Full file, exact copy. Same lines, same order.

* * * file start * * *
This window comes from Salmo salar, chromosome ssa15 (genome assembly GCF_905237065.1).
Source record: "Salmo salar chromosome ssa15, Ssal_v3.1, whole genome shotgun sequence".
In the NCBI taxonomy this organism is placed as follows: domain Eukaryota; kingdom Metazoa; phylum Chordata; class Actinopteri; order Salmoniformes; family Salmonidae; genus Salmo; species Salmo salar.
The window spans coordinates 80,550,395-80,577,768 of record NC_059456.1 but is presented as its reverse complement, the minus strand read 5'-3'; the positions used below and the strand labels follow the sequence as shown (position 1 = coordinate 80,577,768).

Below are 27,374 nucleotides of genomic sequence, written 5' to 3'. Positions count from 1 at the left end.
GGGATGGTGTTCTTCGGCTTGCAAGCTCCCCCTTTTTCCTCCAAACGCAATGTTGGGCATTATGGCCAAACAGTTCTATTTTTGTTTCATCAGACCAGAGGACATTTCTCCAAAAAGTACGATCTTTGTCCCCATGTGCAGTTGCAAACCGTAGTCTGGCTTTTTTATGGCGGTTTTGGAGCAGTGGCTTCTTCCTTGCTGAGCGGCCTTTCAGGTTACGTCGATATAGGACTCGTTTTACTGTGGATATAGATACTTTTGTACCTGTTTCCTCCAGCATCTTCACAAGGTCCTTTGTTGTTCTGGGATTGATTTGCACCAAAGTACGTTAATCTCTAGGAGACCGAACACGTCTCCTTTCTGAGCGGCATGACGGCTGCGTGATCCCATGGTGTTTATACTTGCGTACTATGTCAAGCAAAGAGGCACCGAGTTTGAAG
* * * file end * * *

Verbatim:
This window comes from Salmo salar, chromosome ssa15 (genome assembly GCF_905237065.1).
Source record: "Salmo salar chromosome ssa15, Ssal_v3.1, whole genome shotgun sequence".
In the NCBI taxonomy this organism is placed as follows: domain Eukaryota; kingdom Metazoa; phylum Chordata; class Actinopteri; order Salmoniformes; family Salmonidae; genus Salmo; species Salmo salar.
The window spans coordinates 80,550,395-80,577,768 of record NC_059456.1 but is presented as its reverse complement, the minus strand read 5'-3'; the positions used below and the strand labels follow the sequence as shown (position 1 = coordinate 80,577,768).

Below are 27,374 nucleotides of genomic sequence, written 5' to 3'. Positions count from 1 at the left end.
GGGATGGTGTTCTTCGGCTTGCAAGCTCCCCCTTTTTCCTCCAAACGCAATGTTGGGCATTATGGCCAAACAGTTCTATTTTTGTTTCATCAGACCAGAGGACATTTCTCCAAAAAGTACGATCTTTGTCCCCATGTGCAGTTGCAAACCGTAGTCTGGCTTTTTTATGGCGGTTTTGGAGCAGTGGCTTCTTCCTTGCTGAGCGGCCTTTCAGGTTACGTCGATATAGGACTCGTTTTACTGTGGATATAGATACTTTTGTACCTGTTTCCTCCAGCATCTTCACAAGGTCCTTTGTTGTTCTGGGATTGATTTGCACCAAAGTACGTTAATCTCTAGGAGACCGAACACGTCTCCTTTCTGAGCGGCATGACGGCTGCGTGATCCCATGGTGTTTATACTTGCGTACTATGTCAAGCAAAGAGGCACCGAGTTTGAAG